OCBC assures customers that the funds locked in their accounts will be aggregated with unlocked funds to calculate the interest earned, ensuring they continue to receive bonus interest on their overall account balances.

The bank emphasizes responsible use of the feature, stating, “Customers must consider their regular or recurring expenses, near-term needs and plan for emergencies, and only lock excess funds that they do not require for use in the foreseeable future.”

Scam-related losses in Singapore hit S$2 billion over 3-year period

Between January 2020 and June 2023, victims in Singapore suffered approximately S$2 billion in losses due to scams.

Globally, scammers were estimated to have stolen around US$1.02 trillion from August 2022 to August 2023, as reported by a study conducted by the Global Anti-Scam Alliance and ScamAdviser, a data service provider.

Singapore Police Force’s (SPF) data from February indicated an increase in losses, with victims in Singapore losing S$660.7 million in 2022 compared to S$632 million in 2021.

These trends were also evident in Singapore, with phishing scams being the most common in 2022, resulting in 7,097 cases and a loss of $16.5 million, according to SPF.

On 25 October, the Monetary Authority of Singapore and IMDA proposed the Shared Responsibility Framework to address losses resulting from scams and allocate responsibility among financial institutions, telcos, and consumers.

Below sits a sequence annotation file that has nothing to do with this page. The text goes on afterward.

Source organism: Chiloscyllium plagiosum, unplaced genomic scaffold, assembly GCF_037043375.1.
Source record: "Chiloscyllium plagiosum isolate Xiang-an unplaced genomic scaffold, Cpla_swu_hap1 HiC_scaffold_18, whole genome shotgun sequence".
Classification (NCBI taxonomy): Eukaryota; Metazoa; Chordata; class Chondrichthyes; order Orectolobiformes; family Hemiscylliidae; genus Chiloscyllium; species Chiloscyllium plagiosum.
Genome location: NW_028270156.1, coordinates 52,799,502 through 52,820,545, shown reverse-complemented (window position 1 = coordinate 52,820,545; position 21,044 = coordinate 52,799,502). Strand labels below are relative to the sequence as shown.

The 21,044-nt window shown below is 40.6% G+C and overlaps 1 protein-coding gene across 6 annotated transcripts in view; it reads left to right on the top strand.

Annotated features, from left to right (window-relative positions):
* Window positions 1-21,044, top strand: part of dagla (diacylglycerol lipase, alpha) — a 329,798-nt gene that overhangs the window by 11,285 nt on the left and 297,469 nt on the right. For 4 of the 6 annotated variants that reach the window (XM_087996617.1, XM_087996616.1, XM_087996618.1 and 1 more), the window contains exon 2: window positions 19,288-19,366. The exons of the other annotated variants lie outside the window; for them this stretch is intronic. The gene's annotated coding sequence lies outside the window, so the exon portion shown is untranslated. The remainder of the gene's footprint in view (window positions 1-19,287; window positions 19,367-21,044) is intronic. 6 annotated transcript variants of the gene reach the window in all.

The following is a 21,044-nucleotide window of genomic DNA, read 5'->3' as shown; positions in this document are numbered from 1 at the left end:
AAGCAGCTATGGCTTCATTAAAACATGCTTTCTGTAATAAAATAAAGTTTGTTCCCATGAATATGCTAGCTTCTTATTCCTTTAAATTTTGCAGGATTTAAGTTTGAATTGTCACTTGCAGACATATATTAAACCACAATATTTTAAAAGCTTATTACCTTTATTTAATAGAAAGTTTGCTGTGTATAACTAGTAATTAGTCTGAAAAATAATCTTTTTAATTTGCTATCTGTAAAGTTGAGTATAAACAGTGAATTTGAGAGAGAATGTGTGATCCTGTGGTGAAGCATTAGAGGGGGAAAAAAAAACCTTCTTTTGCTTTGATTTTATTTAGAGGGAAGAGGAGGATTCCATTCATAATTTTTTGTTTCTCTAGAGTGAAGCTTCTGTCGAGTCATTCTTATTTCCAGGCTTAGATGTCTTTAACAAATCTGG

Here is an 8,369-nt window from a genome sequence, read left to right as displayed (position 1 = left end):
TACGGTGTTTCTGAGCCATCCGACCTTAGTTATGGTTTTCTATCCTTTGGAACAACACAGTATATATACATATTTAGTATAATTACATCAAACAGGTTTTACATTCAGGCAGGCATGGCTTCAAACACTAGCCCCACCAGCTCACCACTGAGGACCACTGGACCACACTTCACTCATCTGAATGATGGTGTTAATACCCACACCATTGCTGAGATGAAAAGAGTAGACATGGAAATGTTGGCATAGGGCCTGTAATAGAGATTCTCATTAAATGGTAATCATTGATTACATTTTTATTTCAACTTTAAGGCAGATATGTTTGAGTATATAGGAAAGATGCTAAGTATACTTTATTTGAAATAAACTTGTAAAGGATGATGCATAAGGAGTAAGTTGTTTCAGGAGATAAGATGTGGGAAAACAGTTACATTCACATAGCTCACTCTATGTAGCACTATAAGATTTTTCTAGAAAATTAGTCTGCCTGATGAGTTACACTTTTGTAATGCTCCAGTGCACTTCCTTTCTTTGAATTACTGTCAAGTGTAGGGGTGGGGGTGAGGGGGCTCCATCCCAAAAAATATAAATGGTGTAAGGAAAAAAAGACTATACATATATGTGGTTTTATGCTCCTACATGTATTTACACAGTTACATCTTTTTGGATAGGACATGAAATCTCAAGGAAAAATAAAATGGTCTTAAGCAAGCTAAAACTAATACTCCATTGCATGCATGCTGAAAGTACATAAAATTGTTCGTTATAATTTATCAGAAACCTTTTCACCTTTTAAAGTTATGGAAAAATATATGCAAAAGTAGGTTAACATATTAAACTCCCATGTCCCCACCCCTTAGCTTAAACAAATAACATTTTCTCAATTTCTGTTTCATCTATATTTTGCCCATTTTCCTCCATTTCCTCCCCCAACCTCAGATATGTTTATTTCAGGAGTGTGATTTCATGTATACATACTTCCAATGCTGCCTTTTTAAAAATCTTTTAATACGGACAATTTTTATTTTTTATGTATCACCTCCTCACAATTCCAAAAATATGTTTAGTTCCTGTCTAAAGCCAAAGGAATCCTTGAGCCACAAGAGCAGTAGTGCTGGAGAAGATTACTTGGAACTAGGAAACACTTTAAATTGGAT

The framework mandates that financial institutions and telcos failing in their responsibilities will be required to reimburse victims of specific phishing scams.

Negligence, such as banks’ failure to send outgoing transaction alerts or telcos’ lack of implementation of scam filters for SMSes, are areas outlined within this framework.

Separately, The Central Provident Fund (CPF) announced on Monday a default online withdrawal limit of S$2,000 (approximately US$1,490) per day will be enforced for all CPF members aged 55 and above in Singapore.

This measure aims to enhance the protection of Central Provident Fund (CPF) members against potential scams.

CPF members have the flexibility to adjust this daily limit between S$0 and S$200,000 by accessing their accounts online.

However, any increase in the withdrawal limit requires Singpass face verification (SFV) and includes a mandatory 12-hour cooling period to prevent unauthorized modifications, as specified by the CPF Board.


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– The 💯Inside®️ Job

The day (or minute, even moment)
the Big Three